Getting Windows Photo Viewer back on Windows 10 (and Server 2019)
Our most frequent complaint after migrating users to Windows 10 is that photos no longer open in Windows Photo Viewer. Thanks to some excellent work by Winhelponline.com, it is easy to restore Windows Photo Viewer on Windows 10.
Notes on our usage of Windows Photo Viewer
w10-wpv-restore.regis copied into NETLOGON
- The registry file is imported into the registy as a GPO-based computer startup script using
C:\Windows\system32\reg.exe import \\domain.internal\netlogon\w10-wpv-restore.reg:
- The GPO has a WMI filter set for is Windows 10 or Server 2016+
- It is used in conjunction with SetUserFTA to set Windows Photo Viewer as the default handler for JPEGs, etc.
SetUserFTA.exeis copied into NETLOGON
\\domain.internalis added to the intranet zone with a user GPO in Administrative Templates/Windows Components/Internet Explorer/Internet Control Panel/Security Page by editing Site to Zone assignment list and adding Value name
\\domain.internal\netlogonis added as an unrestricted path to any software restriction policies
- The basic FTA setting files is created by running the following at a command prompt (must NOT be run from Powershell otherwise the text encoding will be wrong):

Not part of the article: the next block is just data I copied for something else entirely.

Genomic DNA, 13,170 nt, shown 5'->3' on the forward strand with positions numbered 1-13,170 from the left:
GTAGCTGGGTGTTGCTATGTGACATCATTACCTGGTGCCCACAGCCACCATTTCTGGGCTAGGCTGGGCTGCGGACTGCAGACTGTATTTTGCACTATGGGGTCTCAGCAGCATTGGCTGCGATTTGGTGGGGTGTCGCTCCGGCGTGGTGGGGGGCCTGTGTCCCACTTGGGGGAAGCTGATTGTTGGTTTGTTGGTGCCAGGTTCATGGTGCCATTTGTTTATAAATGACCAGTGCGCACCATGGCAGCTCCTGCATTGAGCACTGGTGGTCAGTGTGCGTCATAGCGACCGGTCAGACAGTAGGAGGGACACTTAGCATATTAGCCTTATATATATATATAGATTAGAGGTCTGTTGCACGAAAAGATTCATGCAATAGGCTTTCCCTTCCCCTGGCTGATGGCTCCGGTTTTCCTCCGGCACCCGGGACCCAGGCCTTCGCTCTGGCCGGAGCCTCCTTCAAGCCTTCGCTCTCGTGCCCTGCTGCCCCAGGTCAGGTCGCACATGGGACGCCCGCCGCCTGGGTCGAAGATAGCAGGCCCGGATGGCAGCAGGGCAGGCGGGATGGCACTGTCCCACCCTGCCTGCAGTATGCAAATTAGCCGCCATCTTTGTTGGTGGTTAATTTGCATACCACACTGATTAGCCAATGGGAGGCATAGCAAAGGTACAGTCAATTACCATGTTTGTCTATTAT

\\domain.internal\netlogon\SetUserFTA.exe get > \\domain.internal\netlogon\fta.txt
fta.txtis edited to set Windows Photo Viewer as the default handler (more details here):
.jpeg, PhotoViewer.FileAssoc.Jpeg .jpg, PhotoViewer.FileAssoc.Jpeg .png, PhotoViewer.FileAssoc.Png
- If CopyTrans HEIC is installed,
fta.txthas the following added:
fta.txtis edited to set the default browser with the following (other browsers are available):
http, ChromeHTML https, ChromeHTML .htm, ChromeHTML .html, ChromeHTML
- If using a mandatory profile, a shortcut to
\\domain.internal\netlogon\SetUserFTA.exe \\domain.internal\netlogon\fta.txtis put in the Start Menu Startup folder of the profile. This is because the Startup folder is run late on in the logon process after the profile and all Active Setup tasks have been run. Attempting to run SetUserFTA from a login script (either through a GPO or from a standard script defined against the user account in AD) was found to be unsuccessful.